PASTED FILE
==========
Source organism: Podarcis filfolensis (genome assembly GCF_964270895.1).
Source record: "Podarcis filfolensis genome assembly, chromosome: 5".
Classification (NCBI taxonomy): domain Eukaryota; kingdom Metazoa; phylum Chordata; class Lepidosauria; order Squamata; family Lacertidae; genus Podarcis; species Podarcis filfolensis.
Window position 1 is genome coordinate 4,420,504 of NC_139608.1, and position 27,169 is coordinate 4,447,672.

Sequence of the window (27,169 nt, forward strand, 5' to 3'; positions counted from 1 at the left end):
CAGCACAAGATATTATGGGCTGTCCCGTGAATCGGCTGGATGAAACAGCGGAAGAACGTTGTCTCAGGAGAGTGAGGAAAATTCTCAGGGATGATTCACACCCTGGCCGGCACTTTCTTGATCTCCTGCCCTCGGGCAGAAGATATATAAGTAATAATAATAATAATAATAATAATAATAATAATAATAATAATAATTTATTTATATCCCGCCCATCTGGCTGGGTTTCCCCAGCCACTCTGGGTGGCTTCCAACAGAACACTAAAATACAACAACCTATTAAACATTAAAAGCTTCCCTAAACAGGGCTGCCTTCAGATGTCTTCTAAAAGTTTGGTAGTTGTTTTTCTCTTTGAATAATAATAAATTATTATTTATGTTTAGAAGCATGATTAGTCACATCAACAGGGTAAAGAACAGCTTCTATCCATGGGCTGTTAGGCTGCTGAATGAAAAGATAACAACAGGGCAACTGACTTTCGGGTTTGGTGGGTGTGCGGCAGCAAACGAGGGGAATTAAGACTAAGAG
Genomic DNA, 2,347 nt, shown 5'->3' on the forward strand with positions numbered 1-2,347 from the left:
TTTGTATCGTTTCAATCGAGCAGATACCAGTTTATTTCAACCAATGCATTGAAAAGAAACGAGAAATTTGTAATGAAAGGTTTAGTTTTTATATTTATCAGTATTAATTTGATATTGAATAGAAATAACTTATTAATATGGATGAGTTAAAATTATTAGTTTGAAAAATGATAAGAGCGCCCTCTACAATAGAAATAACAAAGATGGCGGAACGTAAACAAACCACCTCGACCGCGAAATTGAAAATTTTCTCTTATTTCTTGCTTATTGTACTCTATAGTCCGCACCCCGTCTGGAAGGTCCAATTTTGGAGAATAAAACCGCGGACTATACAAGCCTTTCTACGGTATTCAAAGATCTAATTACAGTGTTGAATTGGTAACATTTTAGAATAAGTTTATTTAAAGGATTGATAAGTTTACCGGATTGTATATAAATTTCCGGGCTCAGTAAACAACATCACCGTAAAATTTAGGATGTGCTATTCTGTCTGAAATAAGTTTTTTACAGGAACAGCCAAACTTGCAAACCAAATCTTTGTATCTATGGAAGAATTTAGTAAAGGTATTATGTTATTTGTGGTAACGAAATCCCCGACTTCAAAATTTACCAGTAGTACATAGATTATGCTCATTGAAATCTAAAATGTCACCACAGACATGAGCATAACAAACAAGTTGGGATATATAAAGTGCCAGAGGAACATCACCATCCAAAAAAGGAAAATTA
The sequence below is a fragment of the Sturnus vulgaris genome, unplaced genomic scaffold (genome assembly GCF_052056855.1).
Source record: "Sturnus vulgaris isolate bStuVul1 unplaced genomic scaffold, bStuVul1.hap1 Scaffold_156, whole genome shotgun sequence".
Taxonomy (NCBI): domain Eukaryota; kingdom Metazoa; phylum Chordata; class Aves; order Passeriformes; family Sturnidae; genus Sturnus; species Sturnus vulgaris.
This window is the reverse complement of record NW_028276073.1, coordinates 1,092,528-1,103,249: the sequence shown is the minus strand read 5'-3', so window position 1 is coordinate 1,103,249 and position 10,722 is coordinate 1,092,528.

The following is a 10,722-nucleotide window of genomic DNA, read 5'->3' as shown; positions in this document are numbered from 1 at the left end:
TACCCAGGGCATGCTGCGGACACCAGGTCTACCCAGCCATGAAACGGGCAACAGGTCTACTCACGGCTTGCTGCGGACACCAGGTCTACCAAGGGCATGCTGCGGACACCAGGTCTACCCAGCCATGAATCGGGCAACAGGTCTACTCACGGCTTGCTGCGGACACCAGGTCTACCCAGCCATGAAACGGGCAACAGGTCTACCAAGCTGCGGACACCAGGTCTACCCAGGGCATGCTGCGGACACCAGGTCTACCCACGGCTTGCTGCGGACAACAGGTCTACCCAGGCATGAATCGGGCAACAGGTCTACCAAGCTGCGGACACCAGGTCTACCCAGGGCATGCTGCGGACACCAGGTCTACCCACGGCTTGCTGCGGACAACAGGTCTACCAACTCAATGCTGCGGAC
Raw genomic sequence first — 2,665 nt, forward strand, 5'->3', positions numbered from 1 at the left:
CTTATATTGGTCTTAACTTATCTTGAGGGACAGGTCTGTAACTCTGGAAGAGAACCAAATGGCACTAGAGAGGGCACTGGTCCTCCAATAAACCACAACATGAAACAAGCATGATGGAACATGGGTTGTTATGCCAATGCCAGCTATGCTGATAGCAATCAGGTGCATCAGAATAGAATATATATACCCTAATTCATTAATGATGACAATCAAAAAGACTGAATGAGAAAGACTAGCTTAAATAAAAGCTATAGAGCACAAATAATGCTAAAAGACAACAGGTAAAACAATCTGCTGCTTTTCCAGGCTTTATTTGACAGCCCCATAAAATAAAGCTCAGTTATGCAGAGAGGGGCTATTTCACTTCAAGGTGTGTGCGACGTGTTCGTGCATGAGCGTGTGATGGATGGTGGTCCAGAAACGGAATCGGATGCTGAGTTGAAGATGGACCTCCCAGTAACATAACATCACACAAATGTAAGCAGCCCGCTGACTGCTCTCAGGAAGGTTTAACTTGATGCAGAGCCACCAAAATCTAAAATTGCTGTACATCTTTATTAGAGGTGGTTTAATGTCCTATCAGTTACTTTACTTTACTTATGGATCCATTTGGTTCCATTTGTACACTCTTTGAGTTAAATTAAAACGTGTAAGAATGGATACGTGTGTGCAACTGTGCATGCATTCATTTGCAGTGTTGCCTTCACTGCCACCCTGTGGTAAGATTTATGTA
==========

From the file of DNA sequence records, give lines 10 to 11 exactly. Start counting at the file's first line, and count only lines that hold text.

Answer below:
Source record: "Sturnus vulgaris isolate bStuVul1 unplaced genomic scaffold, bStuVul1.hap1 Scaffold_156, whole genome shotgun sequence".
Taxonomy (NCBI): domain Eukaryota; kingdom Metazoa; phylum Chordata; class Aves; order Passeriformes; family Sturnidae; genus Sturnus; species Sturnus vulgaris.